• This doesn't really address the OP, who isn't using any transition property in their code. – TylerH Jun 24 '19 at 21:15
  • Fair point but kind of ironic the accepted answer tells the OP to switch transition and it becomes the accepted answer ;-) – Simon_Weaver Jun 24 '19 at 21:22
  • Well, to be fair, the accepted answer says "you don't need animations, just use transitions" and then shows how to use transitions to achieve the effect. (it then goes into more detail to achieve add-on requests from OP) This answer assumes the use of transitions from the get-go and doesn't reference OP's code. It may be more worthwhile as a comment to the accepted answer, or rewritten to show how to do what OP wants via transitions with the additional warning of not overwriting one declaration with another. – TylerH Jun 24 '19 at 21:25
  • And my eye went right to the answer - from the title alone - and tbh I didn’t notice until you said so that the actual original question didn’t mention transition. Sometimes my answers are just useful things I thought might help someone in future with the same silly mistake I just made. Sometimes I get downvoted. Sometimes I don’t. Sometimes I get offended and sometimes I don’t. – Simon_Weaver Jun 24 '19 at 21:29
0

To create animations witch CSS3 you need to:

  1. Create a class with animation attribute; to work in some browsers you need to put prefixes: -webkit-, -o-, -moz-.
  2. Create animation keyframes

see the example:

.animate{
    animation: myAnimation 10s; 
    animation-direction: alternate;
    animation-play-state: running;
    animation-iteration-count: infinite;
    animation-delay: 0;
    animation-timing-function: 1;
    animation-direction: alternate;

    -webkit-animation: myAnimation 10s;
    -webkit-animation-direction: alternate;
    -webkit-animation-play-state: running;
    -webkit-animation-iteration-count: infinite;
    -webkit-animation-delay: 0;
    -webkit-animation-timing-function: 1;
    -webkit-animation-direction: alternate;

    -moz-animation: myAnimation 10s;
    -moz-animation-direction: alternate;
    -moz-animation-play-state: running;
    -moz-animation-iteration-count: infinite;
    -moz-animation-delay: 0;
    -moz-animation-timing-function: 1;
    -moz-animation-direction: alternate;

    -o-animation: myAnimation 10s;
    -o-animation-direction: alternate;
    -o-animation-play-state: running;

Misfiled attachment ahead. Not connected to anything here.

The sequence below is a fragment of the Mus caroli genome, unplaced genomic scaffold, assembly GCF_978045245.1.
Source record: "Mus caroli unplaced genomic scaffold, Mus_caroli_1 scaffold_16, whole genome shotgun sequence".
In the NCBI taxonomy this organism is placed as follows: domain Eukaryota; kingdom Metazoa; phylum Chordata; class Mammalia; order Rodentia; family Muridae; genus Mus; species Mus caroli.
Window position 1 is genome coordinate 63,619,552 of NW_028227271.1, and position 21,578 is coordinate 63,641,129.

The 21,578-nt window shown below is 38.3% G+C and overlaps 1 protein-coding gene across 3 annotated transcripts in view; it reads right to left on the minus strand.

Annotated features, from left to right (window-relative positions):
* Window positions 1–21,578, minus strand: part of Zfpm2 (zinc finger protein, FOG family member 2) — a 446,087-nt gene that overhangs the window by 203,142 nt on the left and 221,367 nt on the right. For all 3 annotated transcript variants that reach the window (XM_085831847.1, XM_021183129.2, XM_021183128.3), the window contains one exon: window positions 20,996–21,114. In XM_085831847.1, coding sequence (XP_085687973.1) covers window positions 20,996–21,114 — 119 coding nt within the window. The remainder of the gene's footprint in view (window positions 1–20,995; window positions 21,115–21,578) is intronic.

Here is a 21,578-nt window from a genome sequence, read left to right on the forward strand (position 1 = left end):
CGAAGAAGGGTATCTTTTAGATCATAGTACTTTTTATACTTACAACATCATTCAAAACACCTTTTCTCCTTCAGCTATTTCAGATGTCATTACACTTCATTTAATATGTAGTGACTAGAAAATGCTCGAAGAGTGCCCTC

-o-animation-iteration-count: infinite;
    -o-animation-delay: 0;
    -o-animation-timing-function: 1;
    -o-animation-direction: alternate;
}

    @keyframes myAnimation {
        0%      { margin-top: 0; margin-left: 50px}
        25%     { margin-top: 100px; margin-left: 50px }
        50%     { margin-top: 0; margin-left: 50px }
        75%     { margin-top: 100px; margin-left: 50px }
        100%    { margin-top: 0; margin-left: 50px }
    }
    @-webkit-keyframes myAnimation {
        0%      { margin-top: 0; margin-left: 100px}
        25%     { margin-top: 100px; margin-left: 100px }
        50%     { margin-top: 0; margin-left: 100px }
        75%     { margin-top: 100px; margin-left: 100px }
        100%    { margin-top: 0; margin-left: 100px }
    }
    @-moz-keyframes myAnimation {
        0%      { margin-top: 0; margin-left: 100px}
        25%     { margin-top: 100px; margin-left: 100px }
        50%     { margin-top: 0; margin-left: 100px }
        75%     { margin-top: 100px; margin-left: 100px }
        100%    { margin-top: 0; margin-left: 100px }
    }
    @-o-keyframes myAnimation {
        0%      { margin-top: 0; margin-left: 100px}
        25%     { margin-top: 100px; margin-left: 100px }
        50%     { margin-top: 0; margin-left: 100px }
        75%     { margin-top: 100px; margin-left: 100px }
        100%    { margin-top: 0; margin-left: 100px }
    }
2
  • 3
    Not-prefixed rules should always come last. W3C spec should override browser specific rules. – Bram Vanroy May 14 '15 at 14:49
  • @BramVanroy Really?!, I did not know that :O – ErasmoOliveira May 14 '15 at 14:51